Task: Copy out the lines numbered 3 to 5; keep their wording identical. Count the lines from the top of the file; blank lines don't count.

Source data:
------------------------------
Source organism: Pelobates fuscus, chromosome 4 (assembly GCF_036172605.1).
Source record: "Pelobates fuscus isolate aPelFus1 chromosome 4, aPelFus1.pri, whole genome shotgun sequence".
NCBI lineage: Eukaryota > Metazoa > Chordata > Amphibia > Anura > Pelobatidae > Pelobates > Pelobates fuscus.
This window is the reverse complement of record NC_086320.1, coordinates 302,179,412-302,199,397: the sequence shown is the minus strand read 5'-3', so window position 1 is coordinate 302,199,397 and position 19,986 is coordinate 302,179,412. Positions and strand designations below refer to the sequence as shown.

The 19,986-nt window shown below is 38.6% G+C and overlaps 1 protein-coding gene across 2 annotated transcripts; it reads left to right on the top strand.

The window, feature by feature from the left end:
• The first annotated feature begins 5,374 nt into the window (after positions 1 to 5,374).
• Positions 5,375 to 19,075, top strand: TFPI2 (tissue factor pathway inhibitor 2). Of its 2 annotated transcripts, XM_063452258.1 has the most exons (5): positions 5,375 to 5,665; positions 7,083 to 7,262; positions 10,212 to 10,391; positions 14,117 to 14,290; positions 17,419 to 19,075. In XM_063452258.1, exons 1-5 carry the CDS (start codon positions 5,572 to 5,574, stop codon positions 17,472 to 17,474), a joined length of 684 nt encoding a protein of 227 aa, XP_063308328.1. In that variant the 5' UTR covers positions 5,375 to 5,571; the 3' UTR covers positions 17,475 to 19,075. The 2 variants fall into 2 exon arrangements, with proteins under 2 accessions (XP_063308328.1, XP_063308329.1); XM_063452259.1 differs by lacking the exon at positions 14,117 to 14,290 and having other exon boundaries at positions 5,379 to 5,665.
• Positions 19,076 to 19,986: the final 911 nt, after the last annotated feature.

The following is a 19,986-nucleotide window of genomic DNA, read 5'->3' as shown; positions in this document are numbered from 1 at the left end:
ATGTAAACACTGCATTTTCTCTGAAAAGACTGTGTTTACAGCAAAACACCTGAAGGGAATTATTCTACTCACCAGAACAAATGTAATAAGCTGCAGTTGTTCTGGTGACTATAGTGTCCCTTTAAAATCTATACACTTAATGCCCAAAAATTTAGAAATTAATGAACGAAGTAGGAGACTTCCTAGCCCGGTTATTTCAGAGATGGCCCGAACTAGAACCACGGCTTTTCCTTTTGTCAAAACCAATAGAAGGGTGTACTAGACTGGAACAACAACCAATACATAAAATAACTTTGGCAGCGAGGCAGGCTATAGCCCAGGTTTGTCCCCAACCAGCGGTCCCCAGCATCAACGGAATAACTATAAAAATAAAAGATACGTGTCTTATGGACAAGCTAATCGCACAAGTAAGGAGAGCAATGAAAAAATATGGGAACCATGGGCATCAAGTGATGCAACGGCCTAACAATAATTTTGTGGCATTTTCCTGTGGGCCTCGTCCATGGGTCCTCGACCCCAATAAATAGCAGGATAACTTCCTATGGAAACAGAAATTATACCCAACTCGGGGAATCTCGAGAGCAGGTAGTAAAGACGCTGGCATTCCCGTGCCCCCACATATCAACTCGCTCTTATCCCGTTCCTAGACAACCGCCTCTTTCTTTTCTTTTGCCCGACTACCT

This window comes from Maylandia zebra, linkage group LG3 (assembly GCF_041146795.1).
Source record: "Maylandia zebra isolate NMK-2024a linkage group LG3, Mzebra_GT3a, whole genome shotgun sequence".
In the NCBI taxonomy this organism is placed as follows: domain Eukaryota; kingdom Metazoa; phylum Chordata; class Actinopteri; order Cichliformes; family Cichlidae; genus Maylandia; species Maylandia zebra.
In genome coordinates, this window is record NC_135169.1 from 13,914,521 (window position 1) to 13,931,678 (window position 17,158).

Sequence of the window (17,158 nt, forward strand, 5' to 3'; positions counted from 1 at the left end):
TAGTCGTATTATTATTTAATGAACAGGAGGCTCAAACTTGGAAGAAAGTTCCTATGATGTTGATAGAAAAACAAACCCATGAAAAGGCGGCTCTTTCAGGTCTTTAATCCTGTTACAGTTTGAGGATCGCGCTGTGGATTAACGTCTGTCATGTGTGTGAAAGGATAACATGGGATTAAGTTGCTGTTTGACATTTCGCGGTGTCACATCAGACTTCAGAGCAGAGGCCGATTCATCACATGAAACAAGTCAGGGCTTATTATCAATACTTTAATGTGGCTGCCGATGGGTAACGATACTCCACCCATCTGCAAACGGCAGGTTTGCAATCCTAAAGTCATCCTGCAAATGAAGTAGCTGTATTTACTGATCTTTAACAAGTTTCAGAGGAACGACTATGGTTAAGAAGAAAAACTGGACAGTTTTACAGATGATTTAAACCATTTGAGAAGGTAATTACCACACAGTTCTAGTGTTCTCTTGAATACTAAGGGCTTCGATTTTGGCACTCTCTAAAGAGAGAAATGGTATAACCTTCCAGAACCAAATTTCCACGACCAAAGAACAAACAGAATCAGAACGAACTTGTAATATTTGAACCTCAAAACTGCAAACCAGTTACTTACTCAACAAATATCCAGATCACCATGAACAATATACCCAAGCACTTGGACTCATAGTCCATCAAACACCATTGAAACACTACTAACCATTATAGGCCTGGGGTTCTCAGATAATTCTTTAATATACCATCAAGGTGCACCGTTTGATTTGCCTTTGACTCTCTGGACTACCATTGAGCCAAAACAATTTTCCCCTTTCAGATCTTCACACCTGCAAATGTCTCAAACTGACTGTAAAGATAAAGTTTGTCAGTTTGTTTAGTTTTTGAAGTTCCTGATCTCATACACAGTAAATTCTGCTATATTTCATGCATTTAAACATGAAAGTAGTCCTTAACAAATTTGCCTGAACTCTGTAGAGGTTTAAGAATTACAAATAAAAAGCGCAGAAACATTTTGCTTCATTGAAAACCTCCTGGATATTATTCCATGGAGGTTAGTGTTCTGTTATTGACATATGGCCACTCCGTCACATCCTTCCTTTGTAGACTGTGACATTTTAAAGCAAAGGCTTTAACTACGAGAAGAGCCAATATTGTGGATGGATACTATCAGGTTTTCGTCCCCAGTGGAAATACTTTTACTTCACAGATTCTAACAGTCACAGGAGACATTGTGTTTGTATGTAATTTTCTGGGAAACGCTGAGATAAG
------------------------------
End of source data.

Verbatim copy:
NCBI lineage: Eukaryota > Metazoa > Chordata > Amphibia > Anura > Pelobatidae > Pelobates > Pelobates fuscus.
This window is the reverse complement of record NC_086320.1, coordinates 302,179,412-302,199,397: the sequence shown is the minus strand read 5'-3', so window position 1 is coordinate 302,199,397 and position 19,986 is coordinate 302,179,412. Positions and strand designations below refer to the sequence as shown.

The 19,986-nt window shown below is 38.6% G+C and overlaps 1 protein-coding gene across 2 annotated transcripts; it reads left to right on the top strand.